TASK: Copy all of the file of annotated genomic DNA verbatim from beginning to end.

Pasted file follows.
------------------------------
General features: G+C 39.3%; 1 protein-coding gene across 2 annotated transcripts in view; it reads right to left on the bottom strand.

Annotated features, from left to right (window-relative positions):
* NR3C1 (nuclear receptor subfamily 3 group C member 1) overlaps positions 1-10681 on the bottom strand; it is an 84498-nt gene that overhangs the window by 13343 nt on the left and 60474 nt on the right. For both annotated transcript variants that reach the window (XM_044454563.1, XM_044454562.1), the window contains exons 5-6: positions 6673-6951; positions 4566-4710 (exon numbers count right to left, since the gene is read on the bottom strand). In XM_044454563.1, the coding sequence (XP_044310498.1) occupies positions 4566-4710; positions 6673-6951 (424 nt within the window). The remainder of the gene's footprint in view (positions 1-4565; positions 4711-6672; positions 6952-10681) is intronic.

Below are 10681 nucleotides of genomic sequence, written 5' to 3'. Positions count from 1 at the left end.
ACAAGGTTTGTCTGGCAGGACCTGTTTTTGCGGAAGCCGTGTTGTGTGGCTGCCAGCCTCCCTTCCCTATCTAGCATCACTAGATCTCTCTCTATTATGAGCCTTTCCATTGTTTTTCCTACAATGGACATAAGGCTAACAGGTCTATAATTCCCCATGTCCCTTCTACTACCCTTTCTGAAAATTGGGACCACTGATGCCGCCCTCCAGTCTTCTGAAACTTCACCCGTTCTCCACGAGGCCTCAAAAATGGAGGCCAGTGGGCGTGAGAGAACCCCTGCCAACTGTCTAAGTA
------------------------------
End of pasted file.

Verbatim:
General features: G+C 39.3%; 1 protein-coding gene across 2 annotated transcripts in view; it reads right to left on the bottom strand.

Annotated features, from left to right (window-relative positions):
* NR3C1 (nuclear receptor subfamily 3 group C member 1) overlaps positions 1-10681 on the bottom strand; it is an 84498-nt gene that overhangs the window by 13343 nt on the left and 60474 nt on the right. For both annotated transcript variants that reach the window (XM_044454563.1, XM_044454562.1), the window contains exons 5-6: positions 6673-6951; positions 4566-4710 (exon numbers count right to left, since the gene is read on the bottom strand). In XM_044454563.1, the coding sequence (XP_044310498.1) occupies positions 4566-4710; positions 6673-6951 (424 nt within the window). The remainder of the gene's footprint in view (positions 1-4565; positions 4711-6672; positions 6952-10681) is intronic.

Below are 10681 nucleotides of genomic sequence, written 5' to 3'. Positions count from 1 at the left end.
ACAAGGTTTGTCTGGCAGGACCTGTTTTTGCGGAAGCCGTGTTGTGTGGCTGCCAGCCTCCCTTCCCTATCTAGCATCACTAGATCTCTCTCTATTATGAGCCTTTCCATTGTTTTTCCTACAATGGACATAAGGCTAACAGGTCTATAATTCCCCATGTCCCTTCTACTACCCTTTCTGAAAATTGGGACCACTGATGCCGCCCTCCAGTCTTCTGAAACTTCACCCGTTCTCCACGAGGCCTCAAAAATGGAGGCCAGTGGGCGTGAGAGAACCCCTGCCAACTGTCTAAGTA